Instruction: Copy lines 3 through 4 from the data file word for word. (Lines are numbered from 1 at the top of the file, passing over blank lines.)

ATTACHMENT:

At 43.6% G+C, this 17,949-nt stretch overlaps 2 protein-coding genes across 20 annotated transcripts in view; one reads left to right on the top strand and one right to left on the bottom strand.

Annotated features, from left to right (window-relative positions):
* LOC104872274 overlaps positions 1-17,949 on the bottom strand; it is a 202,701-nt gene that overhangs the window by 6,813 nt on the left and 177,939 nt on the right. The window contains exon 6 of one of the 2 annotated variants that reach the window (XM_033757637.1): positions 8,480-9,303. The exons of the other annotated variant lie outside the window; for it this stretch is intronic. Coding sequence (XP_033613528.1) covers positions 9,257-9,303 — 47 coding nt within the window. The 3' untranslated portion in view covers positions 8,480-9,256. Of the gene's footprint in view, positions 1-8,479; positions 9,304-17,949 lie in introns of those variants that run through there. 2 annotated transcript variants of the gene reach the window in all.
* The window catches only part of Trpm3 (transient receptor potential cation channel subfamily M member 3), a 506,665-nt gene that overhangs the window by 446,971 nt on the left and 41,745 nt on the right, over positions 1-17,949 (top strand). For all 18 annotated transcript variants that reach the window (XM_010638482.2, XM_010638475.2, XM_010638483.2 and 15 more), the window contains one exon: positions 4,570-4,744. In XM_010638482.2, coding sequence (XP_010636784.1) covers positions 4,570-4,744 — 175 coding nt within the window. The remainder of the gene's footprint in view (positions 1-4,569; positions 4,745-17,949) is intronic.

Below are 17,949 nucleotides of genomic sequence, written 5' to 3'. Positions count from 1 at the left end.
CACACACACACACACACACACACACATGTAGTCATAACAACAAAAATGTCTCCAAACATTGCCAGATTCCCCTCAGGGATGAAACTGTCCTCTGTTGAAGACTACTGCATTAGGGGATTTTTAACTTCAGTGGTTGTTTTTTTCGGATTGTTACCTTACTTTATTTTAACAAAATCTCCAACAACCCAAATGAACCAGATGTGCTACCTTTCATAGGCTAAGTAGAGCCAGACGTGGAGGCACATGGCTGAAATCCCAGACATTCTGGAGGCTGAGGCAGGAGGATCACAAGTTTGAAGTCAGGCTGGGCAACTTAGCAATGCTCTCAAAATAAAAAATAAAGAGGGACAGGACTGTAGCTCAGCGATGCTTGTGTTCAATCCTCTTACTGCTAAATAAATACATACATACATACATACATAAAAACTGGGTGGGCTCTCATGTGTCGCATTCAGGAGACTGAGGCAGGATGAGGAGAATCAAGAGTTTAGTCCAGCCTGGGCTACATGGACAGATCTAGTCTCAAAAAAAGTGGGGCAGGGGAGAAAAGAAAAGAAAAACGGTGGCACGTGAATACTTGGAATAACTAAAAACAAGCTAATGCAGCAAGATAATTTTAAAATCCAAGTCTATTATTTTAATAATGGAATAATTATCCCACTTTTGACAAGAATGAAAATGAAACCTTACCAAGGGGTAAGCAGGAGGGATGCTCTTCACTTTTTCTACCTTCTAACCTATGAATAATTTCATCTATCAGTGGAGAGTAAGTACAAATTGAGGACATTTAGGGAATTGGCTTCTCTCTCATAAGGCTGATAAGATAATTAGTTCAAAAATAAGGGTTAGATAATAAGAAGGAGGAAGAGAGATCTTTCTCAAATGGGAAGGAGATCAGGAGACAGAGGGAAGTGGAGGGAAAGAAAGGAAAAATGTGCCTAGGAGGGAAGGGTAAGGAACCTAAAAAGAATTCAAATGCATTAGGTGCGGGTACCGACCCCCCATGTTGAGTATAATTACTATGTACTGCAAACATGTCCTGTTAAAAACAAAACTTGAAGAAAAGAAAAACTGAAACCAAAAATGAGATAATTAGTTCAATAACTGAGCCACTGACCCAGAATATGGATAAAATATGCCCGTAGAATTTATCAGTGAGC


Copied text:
* LOC104872274 overlaps positions 1-17,949 on the bottom strand; it is a 202,701-nt gene that overhangs the window by 6,813 nt on the left and 177,939 nt on the right. The window contains exon 6 of one of the 2 annotated variants that reach the window (XM_033757637.1): positions 8,480-9,303. The exons of the other annotated variant lie outside the window; for it this stretch is intronic. Coding sequence (XP_033613528.1) covers positions 9,257-9,303 — 47 coding nt within the window. The 3' untranslated portion in view covers positions 8,480-9,256. Of the gene's footprint in view, positions 1-8,479; positions 9,304-17,949 lie in introns of those variants that run through there. 2 annotated transcript variants of the gene reach the window in all.
* The window catches only part of Trpm3 (transient receptor potential cation channel subfamily M member 3), a 506,665-nt gene that overhangs the window by 446,971 nt on the left and 41,745 nt on the right, over positions 1-17,949 (top strand). For all 18 annotated transcript variants that reach the window (XM_010638482.2, XM_010638475.2, XM_010638483.2 and 15 more), the window contains one exon: positions 4,570-4,744. In XM_010638482.2, coding sequence (XP_010636784.1) covers positions 4,570-4,744 — 175 coding nt within the window. The remainder of the gene's footprint in view (positions 1-4,569; positions 4,745-17,949) is intronic.